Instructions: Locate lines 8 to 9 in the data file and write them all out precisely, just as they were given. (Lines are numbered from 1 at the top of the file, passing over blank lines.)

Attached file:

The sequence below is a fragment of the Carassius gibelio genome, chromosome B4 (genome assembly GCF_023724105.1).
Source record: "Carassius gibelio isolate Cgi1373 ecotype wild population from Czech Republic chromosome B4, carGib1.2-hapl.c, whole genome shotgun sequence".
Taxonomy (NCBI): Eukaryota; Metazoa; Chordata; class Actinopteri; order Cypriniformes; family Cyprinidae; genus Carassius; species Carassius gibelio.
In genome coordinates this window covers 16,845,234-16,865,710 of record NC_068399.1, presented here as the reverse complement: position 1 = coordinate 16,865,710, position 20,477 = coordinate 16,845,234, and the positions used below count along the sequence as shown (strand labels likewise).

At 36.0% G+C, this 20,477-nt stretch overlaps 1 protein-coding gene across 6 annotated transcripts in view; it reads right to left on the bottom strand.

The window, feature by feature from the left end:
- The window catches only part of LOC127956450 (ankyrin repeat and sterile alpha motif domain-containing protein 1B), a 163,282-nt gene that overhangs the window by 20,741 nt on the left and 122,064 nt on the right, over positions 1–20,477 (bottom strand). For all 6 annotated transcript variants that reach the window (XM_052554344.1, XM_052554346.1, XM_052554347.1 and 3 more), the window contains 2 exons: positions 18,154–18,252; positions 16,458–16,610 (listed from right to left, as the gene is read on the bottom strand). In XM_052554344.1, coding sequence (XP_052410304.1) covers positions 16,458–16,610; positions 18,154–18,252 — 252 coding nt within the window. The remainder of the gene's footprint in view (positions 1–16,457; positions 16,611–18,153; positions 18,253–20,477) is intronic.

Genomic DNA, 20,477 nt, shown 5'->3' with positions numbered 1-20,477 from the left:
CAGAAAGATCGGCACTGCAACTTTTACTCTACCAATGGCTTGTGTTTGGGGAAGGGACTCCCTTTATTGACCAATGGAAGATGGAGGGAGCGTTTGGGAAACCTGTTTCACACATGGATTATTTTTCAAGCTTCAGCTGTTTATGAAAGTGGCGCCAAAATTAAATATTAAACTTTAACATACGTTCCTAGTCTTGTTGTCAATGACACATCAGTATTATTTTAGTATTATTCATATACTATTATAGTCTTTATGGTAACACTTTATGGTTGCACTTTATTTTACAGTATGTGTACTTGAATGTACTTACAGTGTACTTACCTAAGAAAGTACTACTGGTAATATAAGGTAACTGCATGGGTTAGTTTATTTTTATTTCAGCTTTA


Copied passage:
Genomic DNA, 20,477 nt, shown 5'->3' with positions numbered 1-20,477 from the left:
CAGAAAGATCGGCACTGCAACTTTTACTCTACCAATGGCTTGTGTTTGGGGAAGGGACTCCCTTTATTGACCAATGGAAGATGGAGGGAGCGTTTGGGAAACCTGTTTCACACATGGATTATTTTTCAAGCTTCAGCTGTTTATGAAAGTGGCGCCAAAATTAAATATTAAACTTTAACATACGTTCCTAGTCTTGTTGTCAATGACACATCAGTATTATTTTAGTATTATTCATATACTATTATAGTCTTTATGGTAACACTTTATGGTTGCACTTTATTTTACAGTATGTGTACTTGAATGTACTTACAGTGTACTTACCTAAGAAAGTACTACTGGTAATATAAGGTAACTGCATGGGTTAGTTTATTTTTATTTCAGCTTTA